# Rotation of a Point Particle

I wonder if there is a meaning of rotation for a point particle. Does a point particle have angular momentum and does he reply to torque?

• Hi David. The term circular motion means moving in a circle and point particles can of course move in a circle. Do you mean rotation i.e. can a point particle rotate? – John Rennie May 17 at 10:58
• yes that's what I mean.. sorry for that – david May 17 at 11:02
• Hi david: Welcome to Phys.SE. Are you talking about a purely classical point particle, or are you also allowing internal quantum spin of the point particle? – Qmechanic May 17 at 11:55
• hey, I'm talking about purely classical point particle – david May 17 at 12:05

## 1 Answer

The one-word answer is "no".

Consider a cube with side $$a$$ made of material with density $$\rho$$. The mass of the cube is $$\rho a^3$$. The moment of inertia about the center is $$\rho a^5/6$$.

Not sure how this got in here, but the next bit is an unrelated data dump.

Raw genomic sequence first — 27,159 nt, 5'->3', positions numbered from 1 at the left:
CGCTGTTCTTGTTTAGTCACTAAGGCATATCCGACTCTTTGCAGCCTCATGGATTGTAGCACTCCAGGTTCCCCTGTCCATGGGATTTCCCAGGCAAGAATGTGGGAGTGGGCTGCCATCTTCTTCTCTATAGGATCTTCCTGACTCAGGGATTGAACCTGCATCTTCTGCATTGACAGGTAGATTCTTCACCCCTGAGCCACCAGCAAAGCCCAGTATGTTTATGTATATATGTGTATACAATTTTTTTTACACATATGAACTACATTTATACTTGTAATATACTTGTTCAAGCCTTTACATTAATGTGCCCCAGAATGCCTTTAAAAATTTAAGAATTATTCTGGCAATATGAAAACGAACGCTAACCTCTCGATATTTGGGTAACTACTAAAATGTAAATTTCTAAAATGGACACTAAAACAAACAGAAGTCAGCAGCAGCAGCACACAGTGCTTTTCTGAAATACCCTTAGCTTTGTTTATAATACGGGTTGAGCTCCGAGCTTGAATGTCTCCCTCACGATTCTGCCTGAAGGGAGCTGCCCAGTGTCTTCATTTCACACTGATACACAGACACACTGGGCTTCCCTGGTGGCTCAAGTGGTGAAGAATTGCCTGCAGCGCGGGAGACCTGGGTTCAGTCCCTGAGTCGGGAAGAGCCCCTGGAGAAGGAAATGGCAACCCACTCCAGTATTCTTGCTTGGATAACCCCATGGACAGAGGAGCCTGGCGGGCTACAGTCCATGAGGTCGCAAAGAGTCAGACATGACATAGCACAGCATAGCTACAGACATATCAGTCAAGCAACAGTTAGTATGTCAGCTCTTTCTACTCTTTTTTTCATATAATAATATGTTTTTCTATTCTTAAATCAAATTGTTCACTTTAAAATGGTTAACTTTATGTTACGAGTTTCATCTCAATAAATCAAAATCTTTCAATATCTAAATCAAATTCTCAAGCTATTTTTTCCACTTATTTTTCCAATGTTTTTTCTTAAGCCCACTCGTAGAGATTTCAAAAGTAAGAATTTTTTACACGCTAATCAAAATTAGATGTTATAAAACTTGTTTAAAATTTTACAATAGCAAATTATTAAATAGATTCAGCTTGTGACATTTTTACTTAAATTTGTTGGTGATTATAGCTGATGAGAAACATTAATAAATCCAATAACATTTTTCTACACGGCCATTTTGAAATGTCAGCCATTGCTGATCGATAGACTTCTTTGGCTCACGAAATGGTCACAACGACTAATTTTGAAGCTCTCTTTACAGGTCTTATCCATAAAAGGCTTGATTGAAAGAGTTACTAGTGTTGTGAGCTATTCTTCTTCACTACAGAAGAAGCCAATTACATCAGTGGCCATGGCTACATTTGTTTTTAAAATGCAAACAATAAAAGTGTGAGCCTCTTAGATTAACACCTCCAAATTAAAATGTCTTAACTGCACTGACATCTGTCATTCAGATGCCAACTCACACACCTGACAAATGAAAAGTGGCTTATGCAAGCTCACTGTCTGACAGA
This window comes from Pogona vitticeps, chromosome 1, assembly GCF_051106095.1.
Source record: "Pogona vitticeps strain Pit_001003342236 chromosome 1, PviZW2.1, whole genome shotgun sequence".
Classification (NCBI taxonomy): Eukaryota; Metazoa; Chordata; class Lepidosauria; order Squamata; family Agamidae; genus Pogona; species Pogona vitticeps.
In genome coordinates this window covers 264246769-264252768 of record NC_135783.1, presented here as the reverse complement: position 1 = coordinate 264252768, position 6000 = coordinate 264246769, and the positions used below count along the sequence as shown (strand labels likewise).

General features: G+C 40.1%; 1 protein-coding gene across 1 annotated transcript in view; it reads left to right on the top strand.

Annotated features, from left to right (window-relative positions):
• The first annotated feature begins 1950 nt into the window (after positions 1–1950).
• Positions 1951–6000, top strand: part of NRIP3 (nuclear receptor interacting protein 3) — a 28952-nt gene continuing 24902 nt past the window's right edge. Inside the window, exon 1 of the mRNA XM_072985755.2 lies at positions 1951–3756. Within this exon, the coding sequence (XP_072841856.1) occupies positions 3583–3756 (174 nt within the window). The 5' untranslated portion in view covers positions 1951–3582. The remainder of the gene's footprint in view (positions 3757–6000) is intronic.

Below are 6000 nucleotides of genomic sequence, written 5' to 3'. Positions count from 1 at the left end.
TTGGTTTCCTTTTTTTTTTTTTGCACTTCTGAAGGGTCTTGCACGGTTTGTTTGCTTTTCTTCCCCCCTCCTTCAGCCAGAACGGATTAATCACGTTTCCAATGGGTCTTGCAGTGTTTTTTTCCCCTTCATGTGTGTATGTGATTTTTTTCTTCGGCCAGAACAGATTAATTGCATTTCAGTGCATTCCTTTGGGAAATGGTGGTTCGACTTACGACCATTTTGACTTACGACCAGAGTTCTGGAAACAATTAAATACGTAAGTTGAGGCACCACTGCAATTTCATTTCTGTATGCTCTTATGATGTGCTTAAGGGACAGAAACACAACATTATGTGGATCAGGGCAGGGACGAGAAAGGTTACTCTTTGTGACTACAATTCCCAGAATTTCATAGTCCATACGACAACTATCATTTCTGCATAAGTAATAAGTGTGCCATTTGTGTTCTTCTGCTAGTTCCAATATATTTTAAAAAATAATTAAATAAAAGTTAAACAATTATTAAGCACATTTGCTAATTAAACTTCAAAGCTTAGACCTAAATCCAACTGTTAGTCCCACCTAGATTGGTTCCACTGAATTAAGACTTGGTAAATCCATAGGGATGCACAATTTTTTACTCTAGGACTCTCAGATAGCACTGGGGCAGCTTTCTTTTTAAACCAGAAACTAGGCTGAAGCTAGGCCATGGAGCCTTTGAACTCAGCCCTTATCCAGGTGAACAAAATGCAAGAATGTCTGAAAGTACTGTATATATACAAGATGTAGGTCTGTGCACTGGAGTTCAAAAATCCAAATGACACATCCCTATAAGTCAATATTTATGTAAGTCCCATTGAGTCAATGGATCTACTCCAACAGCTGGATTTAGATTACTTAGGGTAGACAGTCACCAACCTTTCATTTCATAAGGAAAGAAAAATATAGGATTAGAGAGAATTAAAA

As $$a \to 0$$, the moment of inertia gets smaller much faster than the mass, because of the $$a^5$$ factor compared with $$a^3$$.

Another way to see this is to think about the rotational inertia of a uniform rod of length $$l$$. You can find the moment of inertia about the center by the "standard" formula, or you can cut the rod into $$n$$ equal pieces and find the moment of inertia using the parallel axis theorem. If you do that, you find that as $$n$$ increases, the contribution from the moment of inertia of each piece about its own center is negligible compared with the "$$\text{mass}\times\text{length}^2$$" contributions from the parallel axis theorem. So as $$n \to \infty$$ the moment of inertia of each piece (i.e. each "point particle") about its own center is $$0$$.

• so a point particle can't rotate itself, and therefore can't have angular momentum in this specific situation. but a point particle can rotate around another point particle and therefore he can have angular momentum in this case? – david May 17 at 15:04